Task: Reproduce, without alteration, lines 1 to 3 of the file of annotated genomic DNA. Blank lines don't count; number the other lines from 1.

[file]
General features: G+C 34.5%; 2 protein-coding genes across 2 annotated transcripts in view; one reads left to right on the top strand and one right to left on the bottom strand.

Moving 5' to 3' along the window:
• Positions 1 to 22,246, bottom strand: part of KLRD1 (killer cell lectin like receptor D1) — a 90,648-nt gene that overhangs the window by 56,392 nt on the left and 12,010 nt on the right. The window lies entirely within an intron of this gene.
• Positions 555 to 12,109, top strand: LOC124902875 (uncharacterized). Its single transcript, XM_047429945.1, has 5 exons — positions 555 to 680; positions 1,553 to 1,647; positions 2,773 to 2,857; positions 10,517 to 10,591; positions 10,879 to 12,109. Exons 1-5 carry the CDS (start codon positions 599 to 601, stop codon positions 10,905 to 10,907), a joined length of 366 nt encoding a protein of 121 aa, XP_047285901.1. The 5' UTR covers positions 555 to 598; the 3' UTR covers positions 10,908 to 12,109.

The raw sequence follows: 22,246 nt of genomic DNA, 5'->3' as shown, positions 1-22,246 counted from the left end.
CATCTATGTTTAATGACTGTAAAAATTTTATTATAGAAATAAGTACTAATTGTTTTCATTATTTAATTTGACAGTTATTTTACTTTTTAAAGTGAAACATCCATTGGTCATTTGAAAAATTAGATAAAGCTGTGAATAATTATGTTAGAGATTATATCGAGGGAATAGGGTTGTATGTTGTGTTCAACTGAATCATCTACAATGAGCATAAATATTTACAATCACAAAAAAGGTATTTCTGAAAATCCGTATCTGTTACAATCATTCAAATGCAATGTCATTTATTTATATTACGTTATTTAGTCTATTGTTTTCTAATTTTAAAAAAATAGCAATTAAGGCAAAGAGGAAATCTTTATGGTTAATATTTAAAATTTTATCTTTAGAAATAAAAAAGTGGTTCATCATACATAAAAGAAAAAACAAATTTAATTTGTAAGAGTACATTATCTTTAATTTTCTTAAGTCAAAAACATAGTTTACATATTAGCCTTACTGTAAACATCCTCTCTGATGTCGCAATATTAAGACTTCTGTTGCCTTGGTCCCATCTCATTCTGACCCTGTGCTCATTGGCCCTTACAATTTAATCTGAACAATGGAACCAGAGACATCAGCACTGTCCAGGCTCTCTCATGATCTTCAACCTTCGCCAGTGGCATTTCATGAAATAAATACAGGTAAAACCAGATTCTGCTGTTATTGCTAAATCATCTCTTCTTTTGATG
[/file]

General features: G+C 34.5%; 2 protein-coding genes across 2 annotated transcripts in view; one reads left to right on the top strand and one right to left on the bottom strand.

Moving 5' to 3' along the window:
• Positions 1 to 22,246, bottom strand: part of KLRD1 (killer cell lectin like receptor D1) — a 90,648-nt gene that overhangs the window by 56,392 nt on the left and 12,010 nt on the right. The window lies entirely within an intron of this gene.